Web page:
“I probably am sometimes a bit of a nightmare because it's like, ‘But your tear didn't come out then’. Well, I didn't feel it on that second time! I felt it in a different place,” she explains, laughing. “A lot of this stuff is based on my instincts, after I've written where I've come from and what I'm doing and why I'm doing it. Then you go to set, and it changes anyway, because the director has their versions, and then another actor is giving you something too. Most of acting, if not all of it, is reacting.”

She puts a lot of emphasis on collaborating with her co-stars (“we're supposed to be dancing with each other!”) and learning from them, too. “Working with people like Brad [Bradley Walsh, on Doctor Who] and all the really young, amazing people that were on Five Dates - like Taheen, for instance, I learned so much from Taheen. I don't know really what it was but I just think he was so giving and really free.”

“I'm so used to doing things that are really scripted and you must stick to the words – I was there with my script, ready to go, kind of rigid, whereas he was really free and flowing,” Gill continued, explaining what she’ll take from Five Dates going forward. I was like, ‘I think I'm going to steal that’. When I'm working now, I'm like, ‘Just because that's your mark, doesn't mean that you can't also do all this other stuff’ – if that's part of your character, you can do it all.”

Gill’s been acting for ten years now – and she’s starting to look ahead to the future, too, a couple of years down the line. “I think when I leave Doctor Who, it would be a case of me being really choosy with what I do, so that I'm fulfilled as an actor. I think I’d have to ask, ‘but is that remotely similar to the characters that you'd been playing for the last 10 years?’ Because I also need to stretch myself and actually be a bit scared about going to work a little bit.”

“On Suspicion, that was the first time that I was able to go, ‘Right, do something a little bit different’” she elaborates. “I hope, fingers crossed, that it is really different to the characters that I've played. I did really work on it, I had to work on my accent [a lot]. So fingers crossed, it plays out that way – but also if it doesn't, then that to me is just a learning curve where I go, ‘Well, next time you really have to just work that bit harder for it to be further away from anything you've played before.’ [For the next few years] it's choosing things and saying yes or no to things that allow me to change.”

Gill wants to try and stretch herself in other ways too. “I wrote a script and was like, ‘This is just not you. It's not for you, love.’ I sent it to my friend Amir, and he was like, ‘Yeah, this is great.’ I was like, ‘No, it's not, I actually know it's not!’” she laughed.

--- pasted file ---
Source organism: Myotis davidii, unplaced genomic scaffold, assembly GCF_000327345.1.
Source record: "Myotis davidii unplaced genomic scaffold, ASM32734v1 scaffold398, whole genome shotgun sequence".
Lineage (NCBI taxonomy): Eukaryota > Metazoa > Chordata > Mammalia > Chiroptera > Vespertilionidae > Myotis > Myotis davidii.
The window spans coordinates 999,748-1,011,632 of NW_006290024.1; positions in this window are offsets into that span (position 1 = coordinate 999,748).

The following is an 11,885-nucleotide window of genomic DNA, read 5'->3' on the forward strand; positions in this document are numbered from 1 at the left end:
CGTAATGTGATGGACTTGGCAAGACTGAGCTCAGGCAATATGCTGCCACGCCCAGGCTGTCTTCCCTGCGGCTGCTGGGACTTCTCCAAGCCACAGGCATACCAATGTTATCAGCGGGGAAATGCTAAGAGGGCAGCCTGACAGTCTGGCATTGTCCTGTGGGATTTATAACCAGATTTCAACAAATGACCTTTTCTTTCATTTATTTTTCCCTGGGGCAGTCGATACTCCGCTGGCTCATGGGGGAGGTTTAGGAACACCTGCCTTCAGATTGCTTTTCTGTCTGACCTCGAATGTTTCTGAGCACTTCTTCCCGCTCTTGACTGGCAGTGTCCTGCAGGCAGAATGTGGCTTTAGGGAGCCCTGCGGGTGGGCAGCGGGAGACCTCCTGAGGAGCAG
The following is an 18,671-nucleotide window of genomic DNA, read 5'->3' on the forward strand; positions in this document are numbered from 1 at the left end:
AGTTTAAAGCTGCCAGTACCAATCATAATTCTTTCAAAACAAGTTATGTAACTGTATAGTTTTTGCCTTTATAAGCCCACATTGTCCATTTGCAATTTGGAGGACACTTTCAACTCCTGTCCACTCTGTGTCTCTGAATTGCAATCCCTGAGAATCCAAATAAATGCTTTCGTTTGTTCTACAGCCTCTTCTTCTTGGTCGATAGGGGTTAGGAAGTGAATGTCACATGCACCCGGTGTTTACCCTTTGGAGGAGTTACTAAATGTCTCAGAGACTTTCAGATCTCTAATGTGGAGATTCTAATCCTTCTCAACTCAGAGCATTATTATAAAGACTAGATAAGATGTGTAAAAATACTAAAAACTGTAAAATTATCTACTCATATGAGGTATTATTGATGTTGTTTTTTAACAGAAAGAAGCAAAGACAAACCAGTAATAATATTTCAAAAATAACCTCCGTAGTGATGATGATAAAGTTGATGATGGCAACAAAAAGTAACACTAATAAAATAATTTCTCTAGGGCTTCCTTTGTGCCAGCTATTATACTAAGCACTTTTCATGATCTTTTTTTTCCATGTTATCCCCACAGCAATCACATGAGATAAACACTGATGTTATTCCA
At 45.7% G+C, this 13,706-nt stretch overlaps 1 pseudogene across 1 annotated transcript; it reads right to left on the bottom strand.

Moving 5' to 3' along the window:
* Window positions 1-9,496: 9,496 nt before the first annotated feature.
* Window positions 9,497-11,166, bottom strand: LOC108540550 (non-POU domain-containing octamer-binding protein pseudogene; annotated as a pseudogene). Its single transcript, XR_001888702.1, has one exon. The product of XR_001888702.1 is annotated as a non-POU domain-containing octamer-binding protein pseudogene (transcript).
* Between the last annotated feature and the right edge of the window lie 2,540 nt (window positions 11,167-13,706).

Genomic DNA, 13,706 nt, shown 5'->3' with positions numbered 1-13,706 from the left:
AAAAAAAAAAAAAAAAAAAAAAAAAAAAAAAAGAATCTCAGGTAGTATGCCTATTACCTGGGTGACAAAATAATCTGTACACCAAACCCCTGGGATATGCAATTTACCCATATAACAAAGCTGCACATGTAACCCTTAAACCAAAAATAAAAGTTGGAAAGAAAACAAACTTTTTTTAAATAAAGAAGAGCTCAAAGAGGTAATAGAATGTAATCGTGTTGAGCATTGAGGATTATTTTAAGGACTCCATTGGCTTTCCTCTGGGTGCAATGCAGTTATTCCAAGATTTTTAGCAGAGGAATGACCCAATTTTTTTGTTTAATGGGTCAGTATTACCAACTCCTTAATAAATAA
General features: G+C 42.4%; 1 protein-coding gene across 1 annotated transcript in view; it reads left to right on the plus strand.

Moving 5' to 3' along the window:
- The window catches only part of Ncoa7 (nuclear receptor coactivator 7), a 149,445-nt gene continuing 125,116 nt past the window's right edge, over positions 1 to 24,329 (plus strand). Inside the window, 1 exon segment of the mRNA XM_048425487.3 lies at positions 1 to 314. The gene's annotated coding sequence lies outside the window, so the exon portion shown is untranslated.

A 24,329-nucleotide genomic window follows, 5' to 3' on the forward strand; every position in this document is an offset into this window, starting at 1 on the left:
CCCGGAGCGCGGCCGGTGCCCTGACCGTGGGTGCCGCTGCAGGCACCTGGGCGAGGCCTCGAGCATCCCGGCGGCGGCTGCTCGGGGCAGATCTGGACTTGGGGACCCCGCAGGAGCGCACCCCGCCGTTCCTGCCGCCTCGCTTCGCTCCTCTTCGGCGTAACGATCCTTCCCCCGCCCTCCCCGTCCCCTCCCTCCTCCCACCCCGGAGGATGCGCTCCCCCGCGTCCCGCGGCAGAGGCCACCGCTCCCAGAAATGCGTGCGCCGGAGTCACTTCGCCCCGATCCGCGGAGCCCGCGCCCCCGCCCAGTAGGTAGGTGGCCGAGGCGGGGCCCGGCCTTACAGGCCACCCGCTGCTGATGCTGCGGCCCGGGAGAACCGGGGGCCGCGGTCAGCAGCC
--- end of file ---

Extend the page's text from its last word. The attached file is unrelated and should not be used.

“There was a time when I really tried to force things – I moved to London in 2015 and everyone was so savvy, creating their own work. I felt like I really needed to up my game because right now I'm a little fish in a big pond and all you do is acting. So, I did try to dabble, and I have ideas, I just don't know... I think people who write have studied for years and I know it's an art in itself.”

“That's years of experience, and I'm not in that place yet,” Gill continued, explaining that she’d tried returning to writing during lockdown. “I have this really cool idea – it's not cool at all, it's really gritty obviously – that I keep thinking about and I keep sitting on and you know what? I will absolutely hate myself if someone ends up doing it, because it's not an idea that they've explored on British television.”

Looking back on the last 10 years, then – and forward to the next 10 years, too – what’s the most important thing she’d want someone to take away from her work?

“I think more than my actual work, it would be if you could take away something from my career: that you can do and be anything. I know me being South Asian in Doctor Who is such a big deal for people in a positive way. If you can look, even if it's not in this field, in any field, you can be anything you want to be. We're brought up with so many restrictions [and] stereotypes – I hope that little people are looking at me going, ‘I can be anything I want.’”

Still, though, that’s enough about the future for the moment. There’s still the here and now to think about. Five Dates was made during lockdown, of course, but recently Gill has started to get back to in-person production. On the whole, it’s going OK. “Apart from everyone wearing masks and staying two metres apart, it honestly feels... It feels weirdly really normal and fine? But I probably got used to people wearing masks in everyday life. Scenes are probably written differently, but I didn't see the other versions, pre-lockdown version. So, they're smaller, but they're working.”

The Doctor Who Christmas special comes to BBC One in late 2020/early 2021


Five Dates is released worldwide for digital download on Windows & Mac via Steam, PS4, Xbox One, Nintendo Switch and IOS/Android 2021 on 17 November.